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Blogs and posts

Blogs on inquiry in primary classrooms
Authentic Inquiry Maths
Bruce Ferrington blogs on the inquiry ideas he tries out in his primary classroom in Canberra, Australia. Bruce wants to "make the kids do the thinking" about mathematical meaning and different forms of representation.
Based in Switzerland, Graeme Anshaw blogs about his PYP classroom in which he uses central ideas to develop inquiry. In his twitter profile, Graeme asks: "How to start an enquiry-based maths revolution? - Behead all the worksheets!"
Chalkboard Inquiries

Paul Aniceto blogs about mindset, talk and assessment in inquiry-based learning in his elementary school classroom in Ontario, Canada. 
Taylor Boyd blogs about establishing classroom and mathematical norms in his grade 2 inquiry classroom in Incheon, Korea.
Posts and reviews
Sonya terBorg writes about using inquiry maths prompts with her PYP class in Idaho (USA) in A math inquiry with attitude. Before using the prompts, Sonya enables pupils to develop their mathematical language about angles and shapes. They then inquire collaboratively before reflecting on their attitude to learning during inquiry.
Maths, wondrous maths: feeding children’s curiosity is a post from Jacob, a primary school teacher in the Norwich area (UK). He discusses how to involve pupils in learning through an inquiry-based approach, using, for example, the prompt below, which is similar to this inquiry maths prompt.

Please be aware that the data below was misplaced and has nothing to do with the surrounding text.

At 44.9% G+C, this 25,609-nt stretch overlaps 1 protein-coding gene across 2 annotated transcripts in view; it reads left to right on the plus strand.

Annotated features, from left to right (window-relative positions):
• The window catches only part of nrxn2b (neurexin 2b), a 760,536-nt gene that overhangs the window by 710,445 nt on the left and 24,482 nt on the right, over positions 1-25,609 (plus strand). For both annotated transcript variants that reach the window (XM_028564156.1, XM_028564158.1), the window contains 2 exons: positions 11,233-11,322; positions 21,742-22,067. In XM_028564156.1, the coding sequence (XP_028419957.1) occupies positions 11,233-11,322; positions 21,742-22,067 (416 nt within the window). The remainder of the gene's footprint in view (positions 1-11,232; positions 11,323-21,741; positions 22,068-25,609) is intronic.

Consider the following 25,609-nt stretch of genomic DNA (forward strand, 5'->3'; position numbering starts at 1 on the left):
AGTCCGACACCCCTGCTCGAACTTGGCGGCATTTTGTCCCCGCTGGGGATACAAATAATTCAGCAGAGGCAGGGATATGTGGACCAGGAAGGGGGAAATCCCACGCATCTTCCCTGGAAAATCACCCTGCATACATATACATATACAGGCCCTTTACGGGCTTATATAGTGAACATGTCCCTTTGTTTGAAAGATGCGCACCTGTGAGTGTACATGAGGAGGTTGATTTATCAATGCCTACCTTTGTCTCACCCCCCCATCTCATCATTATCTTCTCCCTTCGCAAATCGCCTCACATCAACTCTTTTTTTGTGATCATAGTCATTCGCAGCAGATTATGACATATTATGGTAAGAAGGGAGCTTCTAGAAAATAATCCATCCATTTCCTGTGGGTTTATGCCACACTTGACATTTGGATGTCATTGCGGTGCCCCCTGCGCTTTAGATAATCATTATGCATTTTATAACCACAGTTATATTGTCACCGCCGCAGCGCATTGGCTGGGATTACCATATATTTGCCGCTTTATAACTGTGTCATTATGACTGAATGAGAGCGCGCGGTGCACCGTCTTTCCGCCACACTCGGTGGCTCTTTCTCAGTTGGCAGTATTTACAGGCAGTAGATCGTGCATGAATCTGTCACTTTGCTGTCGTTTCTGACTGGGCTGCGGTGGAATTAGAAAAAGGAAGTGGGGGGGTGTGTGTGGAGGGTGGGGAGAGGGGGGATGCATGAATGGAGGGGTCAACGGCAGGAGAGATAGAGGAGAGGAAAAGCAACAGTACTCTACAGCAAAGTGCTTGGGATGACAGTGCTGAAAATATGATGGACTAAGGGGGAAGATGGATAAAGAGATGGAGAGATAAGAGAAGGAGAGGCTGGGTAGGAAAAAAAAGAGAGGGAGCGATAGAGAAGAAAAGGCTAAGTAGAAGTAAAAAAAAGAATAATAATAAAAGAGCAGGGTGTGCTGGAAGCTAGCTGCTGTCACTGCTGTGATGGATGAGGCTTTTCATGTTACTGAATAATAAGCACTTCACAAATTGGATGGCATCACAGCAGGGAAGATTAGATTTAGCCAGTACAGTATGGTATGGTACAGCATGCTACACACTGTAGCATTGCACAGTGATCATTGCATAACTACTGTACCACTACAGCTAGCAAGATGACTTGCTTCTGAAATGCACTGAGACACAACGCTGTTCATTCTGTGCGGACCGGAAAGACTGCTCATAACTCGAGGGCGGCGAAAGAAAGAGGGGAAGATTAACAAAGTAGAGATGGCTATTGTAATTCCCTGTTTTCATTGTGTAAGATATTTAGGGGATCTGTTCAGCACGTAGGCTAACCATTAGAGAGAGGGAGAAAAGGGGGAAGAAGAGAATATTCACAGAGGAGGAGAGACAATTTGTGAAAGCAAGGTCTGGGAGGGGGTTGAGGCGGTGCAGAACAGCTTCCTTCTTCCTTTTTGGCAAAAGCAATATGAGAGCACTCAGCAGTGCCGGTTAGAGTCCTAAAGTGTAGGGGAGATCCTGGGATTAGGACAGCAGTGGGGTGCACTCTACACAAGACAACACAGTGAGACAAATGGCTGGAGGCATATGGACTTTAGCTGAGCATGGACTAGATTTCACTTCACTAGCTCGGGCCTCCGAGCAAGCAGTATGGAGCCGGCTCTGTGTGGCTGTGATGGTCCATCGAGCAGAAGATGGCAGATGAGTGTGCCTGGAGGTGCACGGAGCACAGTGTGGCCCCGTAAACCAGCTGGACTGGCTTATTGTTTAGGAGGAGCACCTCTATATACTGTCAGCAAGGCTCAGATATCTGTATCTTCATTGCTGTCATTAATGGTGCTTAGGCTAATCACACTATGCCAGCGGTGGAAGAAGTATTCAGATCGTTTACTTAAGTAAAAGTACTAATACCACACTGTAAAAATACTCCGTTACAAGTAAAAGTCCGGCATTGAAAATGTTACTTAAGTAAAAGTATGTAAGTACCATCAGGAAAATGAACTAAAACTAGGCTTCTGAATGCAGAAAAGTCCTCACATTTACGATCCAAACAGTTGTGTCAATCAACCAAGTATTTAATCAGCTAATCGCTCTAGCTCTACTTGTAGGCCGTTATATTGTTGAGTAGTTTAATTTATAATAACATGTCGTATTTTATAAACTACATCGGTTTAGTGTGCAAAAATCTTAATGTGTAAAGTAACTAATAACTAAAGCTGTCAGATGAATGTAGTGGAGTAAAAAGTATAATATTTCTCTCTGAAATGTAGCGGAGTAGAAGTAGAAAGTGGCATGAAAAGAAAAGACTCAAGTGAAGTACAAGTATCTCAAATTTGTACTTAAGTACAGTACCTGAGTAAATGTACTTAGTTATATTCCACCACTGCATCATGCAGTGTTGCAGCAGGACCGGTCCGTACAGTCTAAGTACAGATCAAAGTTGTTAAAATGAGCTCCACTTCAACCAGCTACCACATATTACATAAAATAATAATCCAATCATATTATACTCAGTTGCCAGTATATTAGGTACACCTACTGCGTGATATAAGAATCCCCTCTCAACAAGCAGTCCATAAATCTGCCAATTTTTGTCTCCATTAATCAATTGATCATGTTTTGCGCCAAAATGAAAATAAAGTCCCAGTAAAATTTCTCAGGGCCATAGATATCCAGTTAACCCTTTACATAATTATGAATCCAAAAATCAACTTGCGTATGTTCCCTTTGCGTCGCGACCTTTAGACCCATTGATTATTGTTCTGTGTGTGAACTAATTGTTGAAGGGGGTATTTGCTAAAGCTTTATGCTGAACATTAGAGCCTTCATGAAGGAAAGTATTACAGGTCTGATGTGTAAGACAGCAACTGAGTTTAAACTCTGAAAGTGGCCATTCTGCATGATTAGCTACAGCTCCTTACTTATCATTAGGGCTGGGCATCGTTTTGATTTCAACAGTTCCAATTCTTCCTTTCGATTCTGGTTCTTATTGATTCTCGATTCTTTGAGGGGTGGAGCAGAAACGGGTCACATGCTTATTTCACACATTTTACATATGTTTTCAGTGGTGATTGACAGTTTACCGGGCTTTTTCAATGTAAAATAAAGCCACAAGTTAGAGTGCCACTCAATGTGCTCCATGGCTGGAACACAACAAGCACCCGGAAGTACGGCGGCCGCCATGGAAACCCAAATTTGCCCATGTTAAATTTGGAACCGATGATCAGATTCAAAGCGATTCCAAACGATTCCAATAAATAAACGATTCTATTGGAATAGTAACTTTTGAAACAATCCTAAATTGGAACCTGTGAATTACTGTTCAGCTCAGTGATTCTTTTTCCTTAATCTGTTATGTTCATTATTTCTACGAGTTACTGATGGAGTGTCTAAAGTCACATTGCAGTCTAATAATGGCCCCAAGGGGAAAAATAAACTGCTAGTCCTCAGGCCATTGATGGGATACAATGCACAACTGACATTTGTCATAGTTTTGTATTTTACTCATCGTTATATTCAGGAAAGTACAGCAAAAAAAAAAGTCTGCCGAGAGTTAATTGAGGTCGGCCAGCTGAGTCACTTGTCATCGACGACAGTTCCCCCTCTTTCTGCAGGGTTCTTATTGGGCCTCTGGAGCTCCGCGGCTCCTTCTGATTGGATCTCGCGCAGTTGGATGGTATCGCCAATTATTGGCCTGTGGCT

32 x 46 = 1472
23 x 64 = 1472

Bart Miller
who teaches a grade 5/6 class in Tokyo (Japan) reports on an inquiry that he designed on estimation. His post recounts a sequence of episodes through which students developed their understanding. They also deepened their inquiry skills - most notably, the abilities to ask questions and to reflect on the reasoning of other pupils.
A second grade math inquiry recounts an open mathematical inquiry carried out at the Anglo-American School of Moscow (a PYP school). The post discusses how the teacher and pupils defined "free" inquiry, concluding that the pupils were "learning to think, talk and act like mathematicians."
Click here to read Andrew Blair's review of The Numberverse (2014), a book about philosophical inquiry in the primary maths classroom. The review discusses the relationship between the content and processes of inquiry. (Andrew Day, the author, replies to the review.)